Gre. Hark: Petruchio! the says, she'll see thee hang'd firft.

Tra. Is this your speeding? nay, then, good night, our part! Pet. Be patient, Sirs, I chufe her for

my felf;

If the and I be pleas'd, what's that to you?
'Tis bargain'd 'twixt us twain, being alone,
That the thall ftill be curit in company.
I tell you, 'tis incredible to believe

How much she loves me; oh, the kindeft Kate!
She hung about my neck, and kiss on kifs
She vy'd fo faft, protesting oath on oath,
That in a twink fhe won me to her love.
Oh, you are novices; 'tis a world to see,
How tame (when men and women are alone)
A meacock wretch can make the curfteft fhrew.
Give me thy hand, Kate, I will unto Venice,
To buy apparel 'gainst the wedding day;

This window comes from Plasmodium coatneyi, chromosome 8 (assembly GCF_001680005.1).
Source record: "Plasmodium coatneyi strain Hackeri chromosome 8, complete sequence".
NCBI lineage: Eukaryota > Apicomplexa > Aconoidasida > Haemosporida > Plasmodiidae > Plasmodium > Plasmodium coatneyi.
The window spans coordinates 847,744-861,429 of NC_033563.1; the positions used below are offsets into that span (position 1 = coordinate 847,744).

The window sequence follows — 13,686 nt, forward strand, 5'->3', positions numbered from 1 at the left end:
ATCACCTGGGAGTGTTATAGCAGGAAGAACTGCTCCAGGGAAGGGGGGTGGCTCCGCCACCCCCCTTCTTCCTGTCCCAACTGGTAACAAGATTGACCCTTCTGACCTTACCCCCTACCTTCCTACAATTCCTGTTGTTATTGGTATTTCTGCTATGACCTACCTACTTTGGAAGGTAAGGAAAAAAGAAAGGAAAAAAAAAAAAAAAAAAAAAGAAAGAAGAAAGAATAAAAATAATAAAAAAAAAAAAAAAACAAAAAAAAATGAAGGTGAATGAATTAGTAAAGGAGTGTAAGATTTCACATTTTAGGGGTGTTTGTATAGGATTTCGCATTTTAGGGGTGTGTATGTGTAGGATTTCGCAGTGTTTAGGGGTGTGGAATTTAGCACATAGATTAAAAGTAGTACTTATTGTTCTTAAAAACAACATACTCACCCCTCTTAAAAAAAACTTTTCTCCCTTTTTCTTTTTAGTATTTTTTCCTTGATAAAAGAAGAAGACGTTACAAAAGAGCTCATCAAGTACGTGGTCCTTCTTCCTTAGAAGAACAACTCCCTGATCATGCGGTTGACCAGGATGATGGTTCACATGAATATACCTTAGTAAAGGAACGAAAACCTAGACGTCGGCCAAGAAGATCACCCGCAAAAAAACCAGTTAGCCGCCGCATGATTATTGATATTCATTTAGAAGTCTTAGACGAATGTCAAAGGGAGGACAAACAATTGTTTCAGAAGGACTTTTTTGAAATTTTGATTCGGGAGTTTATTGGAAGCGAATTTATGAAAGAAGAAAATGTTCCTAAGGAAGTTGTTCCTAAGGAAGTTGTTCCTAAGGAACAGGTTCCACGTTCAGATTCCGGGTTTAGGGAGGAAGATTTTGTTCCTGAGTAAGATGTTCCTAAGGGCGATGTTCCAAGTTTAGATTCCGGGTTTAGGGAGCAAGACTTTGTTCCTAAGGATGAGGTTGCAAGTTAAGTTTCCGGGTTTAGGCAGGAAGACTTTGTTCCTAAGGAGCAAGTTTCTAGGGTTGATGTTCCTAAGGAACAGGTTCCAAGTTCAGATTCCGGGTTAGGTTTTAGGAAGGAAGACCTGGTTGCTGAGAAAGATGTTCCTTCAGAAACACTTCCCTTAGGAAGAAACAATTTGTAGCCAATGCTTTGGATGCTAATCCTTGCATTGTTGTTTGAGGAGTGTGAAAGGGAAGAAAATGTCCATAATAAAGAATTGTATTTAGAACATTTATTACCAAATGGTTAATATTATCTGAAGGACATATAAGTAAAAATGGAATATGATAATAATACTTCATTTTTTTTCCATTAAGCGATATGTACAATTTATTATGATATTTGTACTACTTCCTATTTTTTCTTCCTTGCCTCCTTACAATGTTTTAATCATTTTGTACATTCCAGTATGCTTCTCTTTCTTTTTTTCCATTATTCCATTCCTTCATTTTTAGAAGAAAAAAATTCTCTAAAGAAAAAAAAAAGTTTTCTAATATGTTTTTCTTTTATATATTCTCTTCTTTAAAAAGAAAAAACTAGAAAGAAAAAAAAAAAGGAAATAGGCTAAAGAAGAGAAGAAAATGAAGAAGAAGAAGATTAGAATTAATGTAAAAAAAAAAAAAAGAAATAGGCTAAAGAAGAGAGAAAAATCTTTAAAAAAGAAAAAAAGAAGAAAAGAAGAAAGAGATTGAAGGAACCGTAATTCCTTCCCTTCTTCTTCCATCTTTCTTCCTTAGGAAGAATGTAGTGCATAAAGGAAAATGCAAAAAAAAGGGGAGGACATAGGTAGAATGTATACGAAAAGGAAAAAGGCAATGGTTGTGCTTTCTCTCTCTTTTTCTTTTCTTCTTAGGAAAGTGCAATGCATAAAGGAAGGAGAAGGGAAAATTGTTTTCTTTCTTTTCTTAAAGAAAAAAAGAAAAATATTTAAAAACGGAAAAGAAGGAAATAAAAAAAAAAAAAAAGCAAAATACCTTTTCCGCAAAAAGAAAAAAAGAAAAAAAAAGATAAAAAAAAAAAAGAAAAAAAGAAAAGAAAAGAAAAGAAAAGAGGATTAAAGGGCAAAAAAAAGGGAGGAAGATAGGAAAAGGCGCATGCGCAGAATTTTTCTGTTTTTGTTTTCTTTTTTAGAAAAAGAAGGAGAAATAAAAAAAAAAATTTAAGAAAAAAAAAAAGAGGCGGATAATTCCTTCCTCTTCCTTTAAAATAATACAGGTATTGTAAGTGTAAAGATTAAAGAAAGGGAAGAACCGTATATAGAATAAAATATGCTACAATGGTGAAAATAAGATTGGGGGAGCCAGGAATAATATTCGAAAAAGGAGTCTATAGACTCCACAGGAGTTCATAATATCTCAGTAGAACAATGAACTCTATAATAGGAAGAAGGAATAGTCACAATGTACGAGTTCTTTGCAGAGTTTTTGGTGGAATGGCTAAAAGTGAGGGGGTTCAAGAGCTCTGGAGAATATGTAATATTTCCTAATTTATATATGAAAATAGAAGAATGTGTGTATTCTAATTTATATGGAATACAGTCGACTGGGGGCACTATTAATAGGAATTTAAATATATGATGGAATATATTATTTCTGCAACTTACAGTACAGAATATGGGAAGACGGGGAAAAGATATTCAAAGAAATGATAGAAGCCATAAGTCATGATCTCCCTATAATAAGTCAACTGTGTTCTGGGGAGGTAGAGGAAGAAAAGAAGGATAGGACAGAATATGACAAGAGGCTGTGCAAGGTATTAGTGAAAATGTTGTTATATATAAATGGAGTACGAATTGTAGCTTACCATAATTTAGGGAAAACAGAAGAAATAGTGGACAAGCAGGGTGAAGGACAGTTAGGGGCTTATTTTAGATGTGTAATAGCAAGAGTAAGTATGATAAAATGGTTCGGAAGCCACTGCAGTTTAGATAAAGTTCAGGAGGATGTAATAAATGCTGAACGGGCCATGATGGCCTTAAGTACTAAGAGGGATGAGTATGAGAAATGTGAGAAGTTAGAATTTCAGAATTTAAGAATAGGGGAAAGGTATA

Father, provide the feaft, and bid the guests;
I will be fure, my Catharine fhall be fine.

Bap. I know not what to fay, but give your
God fend you joy, Petruchio, 'tis a match.

Gre. Tra. Amen, fay we; we will be witnesses. Pet. Father, and wife, and gentlemen, adieu; I will to Venice, Sunday comes apace, We will have rings and things, and fine array; And kiss me, Kate, we will be married a Sunday. [Ex. Petruchio, and Catharine feverally. Gre. Was ever match clapt up fo fuddenly? Bap. Faith, gentlemen, I play a merchant's part, And venture madly on a defperate mart.

Tra. 'Twas a commodity lay fretting by you; 'Twill bring you gain, or perifh on the feas.

Bap. The gain I feek is quiet in the match.
Gre. No doubt, but he hath got a quiet catch:
But now, Baptifta, to your younger daughter;
Now is the day we long have looked for:
I am your neighbour, and was fuitor firft.


Tra. And I am one, that love Biancha more Than words can witnefs, or your thoughts can guess. Gre. Youngling! thou canst not love fo dear as I. Tra. Grey-beard! thy love doth freeze. Gre. But thine doth fry.

Skipper, stand back; 'tis age, that nourisheth.
Tra. But youth, in ladies eyes that flourisheth.